A few weeks ago one of my team told me she had accepted another role within the company.
As a manager, naturally I was happy for her, she is a high performer and moving on to another role is part of her career plan.
I was left with a vacancy that required filling, which is only for a short term as this particular role has 6 months left to run.
I chose to offer that remaining 6 months to a team member who has shown a keen interest in ‘stepping up’ as I think she has the potential to develop into a good manager.
A few days later another team member asked me to provide feedback on why she wasn’t offered the role.
And here is the crux of the problem, and without trying to gender stereotype, it has been my experience that women rely too heavily on assuming that people ‘notice what they do, and that alone will result in a promotion.”
Technical competence is certainly a prerequisite for promotion, but that alone wont guarantee you one.
Does you manager even know you are looking for those types of roles? Or that is what you aspire to be?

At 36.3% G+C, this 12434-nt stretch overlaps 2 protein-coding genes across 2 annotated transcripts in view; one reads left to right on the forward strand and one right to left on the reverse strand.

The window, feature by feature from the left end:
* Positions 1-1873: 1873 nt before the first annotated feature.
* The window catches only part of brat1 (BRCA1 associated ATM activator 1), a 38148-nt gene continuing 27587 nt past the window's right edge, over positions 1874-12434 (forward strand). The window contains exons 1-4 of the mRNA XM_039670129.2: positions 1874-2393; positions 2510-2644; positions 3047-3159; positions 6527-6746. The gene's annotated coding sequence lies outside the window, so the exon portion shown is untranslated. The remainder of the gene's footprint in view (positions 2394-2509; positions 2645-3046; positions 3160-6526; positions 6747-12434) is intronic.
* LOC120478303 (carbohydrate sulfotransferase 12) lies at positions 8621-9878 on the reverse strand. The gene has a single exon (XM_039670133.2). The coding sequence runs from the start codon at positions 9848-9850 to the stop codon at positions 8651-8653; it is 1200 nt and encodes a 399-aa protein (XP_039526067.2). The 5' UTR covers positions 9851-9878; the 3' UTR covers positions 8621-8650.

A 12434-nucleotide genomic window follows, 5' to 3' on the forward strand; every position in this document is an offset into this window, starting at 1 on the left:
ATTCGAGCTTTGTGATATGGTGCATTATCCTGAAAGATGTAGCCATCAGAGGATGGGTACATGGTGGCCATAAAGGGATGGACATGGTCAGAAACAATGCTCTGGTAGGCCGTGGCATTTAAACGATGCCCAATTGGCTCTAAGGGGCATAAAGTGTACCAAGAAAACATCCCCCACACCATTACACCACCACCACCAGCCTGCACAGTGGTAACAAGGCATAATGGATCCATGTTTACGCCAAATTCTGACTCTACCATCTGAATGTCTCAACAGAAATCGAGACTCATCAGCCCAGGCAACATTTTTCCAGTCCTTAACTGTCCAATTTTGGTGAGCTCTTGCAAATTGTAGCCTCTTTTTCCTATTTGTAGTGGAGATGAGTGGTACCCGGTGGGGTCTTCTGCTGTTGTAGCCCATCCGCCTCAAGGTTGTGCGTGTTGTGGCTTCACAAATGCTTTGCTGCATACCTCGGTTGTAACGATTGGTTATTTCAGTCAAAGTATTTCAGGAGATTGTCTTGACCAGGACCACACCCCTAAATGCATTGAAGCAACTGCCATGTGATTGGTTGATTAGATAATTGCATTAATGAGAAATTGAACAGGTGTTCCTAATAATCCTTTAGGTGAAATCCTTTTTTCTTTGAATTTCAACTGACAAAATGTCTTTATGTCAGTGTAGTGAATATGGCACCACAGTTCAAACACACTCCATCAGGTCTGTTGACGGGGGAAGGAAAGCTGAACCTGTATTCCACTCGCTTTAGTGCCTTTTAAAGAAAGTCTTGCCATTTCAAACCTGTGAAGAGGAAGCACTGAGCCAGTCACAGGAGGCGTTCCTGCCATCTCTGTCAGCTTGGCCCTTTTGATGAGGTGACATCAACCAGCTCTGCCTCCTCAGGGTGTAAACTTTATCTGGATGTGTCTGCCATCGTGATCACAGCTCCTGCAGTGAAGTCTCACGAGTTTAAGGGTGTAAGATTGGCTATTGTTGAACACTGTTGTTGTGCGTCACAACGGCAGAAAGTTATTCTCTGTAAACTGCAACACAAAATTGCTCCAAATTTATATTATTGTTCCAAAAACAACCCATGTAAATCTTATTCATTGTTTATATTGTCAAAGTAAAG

Your manager are there to assist you in your career development and management, so letting him or her know what your future plans are, will assist then with identifying opportunities of interest for you.
Don’t forget your manager will interact with a cross section of people during the day, and will often pick up the ‘inside track’ on vacancies, not only within your own department, but also others.
And if he or she ‘knows’ a team member is exploring a certain career path, can be in a position to make recommendations.
So don’t assume your manager, knows your career plans and goals if you have never spoken about them.
A manager is not a mind reader, and it is your responsibility to share your goals with them if you want them to assist you.
Remember the basic principal, “If you don’t ask, you don’t get.”